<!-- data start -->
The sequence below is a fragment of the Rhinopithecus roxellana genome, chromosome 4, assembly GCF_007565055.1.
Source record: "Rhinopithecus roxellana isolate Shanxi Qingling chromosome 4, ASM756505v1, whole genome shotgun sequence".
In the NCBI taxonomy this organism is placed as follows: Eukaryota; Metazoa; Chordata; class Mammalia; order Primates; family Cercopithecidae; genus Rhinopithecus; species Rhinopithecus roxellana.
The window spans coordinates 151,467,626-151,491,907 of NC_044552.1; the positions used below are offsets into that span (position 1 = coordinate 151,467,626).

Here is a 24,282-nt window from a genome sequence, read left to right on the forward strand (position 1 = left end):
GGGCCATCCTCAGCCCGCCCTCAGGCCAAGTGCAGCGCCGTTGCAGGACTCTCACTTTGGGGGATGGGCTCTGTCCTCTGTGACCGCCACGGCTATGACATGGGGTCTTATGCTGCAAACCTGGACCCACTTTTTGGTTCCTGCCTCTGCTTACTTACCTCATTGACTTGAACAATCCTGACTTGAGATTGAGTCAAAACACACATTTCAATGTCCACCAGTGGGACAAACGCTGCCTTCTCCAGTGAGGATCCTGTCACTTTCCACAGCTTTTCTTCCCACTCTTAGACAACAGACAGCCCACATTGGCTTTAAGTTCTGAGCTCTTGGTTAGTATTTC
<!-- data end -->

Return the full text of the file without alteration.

The sequence below is a fragment of the Rhinopithecus roxellana genome, chromosome 4, assembly GCF_007565055.1.
Source record: "Rhinopithecus roxellana isolate Shanxi Qingling chromosome 4, ASM756505v1, whole genome shotgun sequence".
In the NCBI taxonomy this organism is placed as follows: Eukaryota; Metazoa; Chordata; class Mammalia; order Primates; family Cercopithecidae; genus Rhinopithecus; species Rhinopithecus roxellana.
The window spans coordinates 151,467,626-151,491,907 of NC_044552.1; the positions used below are offsets into that span (position 1 = coordinate 151,467,626).

Here is a 24,282-nt window from a genome sequence, read left to right on the forward strand (position 1 = left end):
GGGCCATCCTCAGCCCGCCCTCAGGCCAAGTGCAGCGCCGTTGCAGGACTCTCACTTTGGGGGATGGGCTCTGTCCTCTGTGACCGCCACGGCTATGACATGGGGTCTTATGCTGCAAACCTGGACCCACTTTTTGGTTCCTGCCTCTGCTTACTTACCTCATTGACTTGAACAATCCTGACTTGAGATTGAGTCAAAACACACATTTCAATGTCCACCAGTGGGACAAACGCTGCCTTCTCCAGTGAGGATCCTGTCACTTTCCACAGCTTTTCTTCCCACTCTTAGACAACAGACAGCCCACATTGGCTTTAAGTTCTGAGCTCTTGGTTAGTATTTC